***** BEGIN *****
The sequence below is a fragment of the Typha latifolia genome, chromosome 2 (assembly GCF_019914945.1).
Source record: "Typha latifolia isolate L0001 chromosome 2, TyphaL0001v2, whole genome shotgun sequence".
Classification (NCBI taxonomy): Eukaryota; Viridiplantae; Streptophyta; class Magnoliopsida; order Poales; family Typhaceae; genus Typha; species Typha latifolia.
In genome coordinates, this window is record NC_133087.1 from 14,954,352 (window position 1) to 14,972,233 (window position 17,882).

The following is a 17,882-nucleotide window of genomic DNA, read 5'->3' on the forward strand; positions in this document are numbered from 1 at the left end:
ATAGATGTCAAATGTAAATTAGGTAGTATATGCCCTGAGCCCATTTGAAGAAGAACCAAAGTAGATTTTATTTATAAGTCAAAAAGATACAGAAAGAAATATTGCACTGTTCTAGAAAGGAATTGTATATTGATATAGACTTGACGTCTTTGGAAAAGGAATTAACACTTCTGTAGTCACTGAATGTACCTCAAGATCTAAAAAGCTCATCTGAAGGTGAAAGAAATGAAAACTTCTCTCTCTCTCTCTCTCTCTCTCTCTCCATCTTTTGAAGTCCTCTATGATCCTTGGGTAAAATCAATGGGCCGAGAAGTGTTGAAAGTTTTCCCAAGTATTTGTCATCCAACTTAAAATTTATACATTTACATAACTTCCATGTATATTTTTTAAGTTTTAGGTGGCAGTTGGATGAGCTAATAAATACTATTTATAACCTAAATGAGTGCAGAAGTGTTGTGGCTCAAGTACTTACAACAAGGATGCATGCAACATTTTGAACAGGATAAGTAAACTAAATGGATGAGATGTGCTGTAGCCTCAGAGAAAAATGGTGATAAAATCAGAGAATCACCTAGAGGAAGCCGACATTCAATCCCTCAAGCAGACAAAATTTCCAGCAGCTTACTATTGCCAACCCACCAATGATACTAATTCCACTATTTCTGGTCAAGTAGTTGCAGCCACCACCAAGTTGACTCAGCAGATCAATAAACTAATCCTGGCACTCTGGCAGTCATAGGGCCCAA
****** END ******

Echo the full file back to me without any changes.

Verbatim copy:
The sequence below is a fragment of the Typha latifolia genome, chromosome 2 (assembly GCF_019914945.1).
Source record: "Typha latifolia isolate L0001 chromosome 2, TyphaL0001v2, whole genome shotgun sequence".
Classification (NCBI taxonomy): Eukaryota; Viridiplantae; Streptophyta; class Magnoliopsida; order Poales; family Typhaceae; genus Typha; species Typha latifolia.
In genome coordinates, this window is record NC_133087.1 from 14,954,352 (window position 1) to 14,972,233 (window position 17,882).

The following is a 17,882-nucleotide window of genomic DNA, read 5'->3' on the forward strand; positions in this document are numbered from 1 at the left end:
ATAGATGTCAAATGTAAATTAGGTAGTATATGCCCTGAGCCCATTTGAAGAAGAACCAAAGTAGATTTTATTTATAAGTCAAAAAGATACAGAAAGAAATATTGCACTGTTCTAGAAAGGAATTGTATATTGATATAGACTTGACGTCTTTGGAAAAGGAATTAACACTTCTGTAGTCACTGAATGTACCTCAAGATCTAAAAAGCTCATCTGAAGGTGAAAGAAATGAAAACTTCTCTCTCTCTCTCTCTCTCTCTCTCTCCATCTTTTGAAGTCCTCTATGATCCTTGGGTAAAATCAATGGGCCGAGAAGTGTTGAAAGTTTTCCCAAGTATTTGTCATCCAACTTAAAATTTATACATTTACATAACTTCCATGTATATTTTTTAAGTTTTAGGTGGCAGTTGGATGAGCTAATAAATACTATTTATAACCTAAATGAGTGCAGAAGTGTTGTGGCTCAAGTACTTACAACAAGGATGCATGCAACATTTTGAACAGGATAAGTAAACTAAATGGATGAGATGTGCTGTAGCCTCAGAGAAAAATGGTGATAAAATCAGAGAATCACCTAGAGGAAGCCGACATTCAATCCCTCAAGCAGACAAAATTTCCAGCAGCTTACTATTGCCAACCCACCAATGATACTAATTCCACTATTTCTGGTCAAGTAGTTGCAGCCACCACCAAGTTGACTCAGCAGATCAATAAACTAATCCTGGCACTCTGGCAGTCATAGGGCCCAA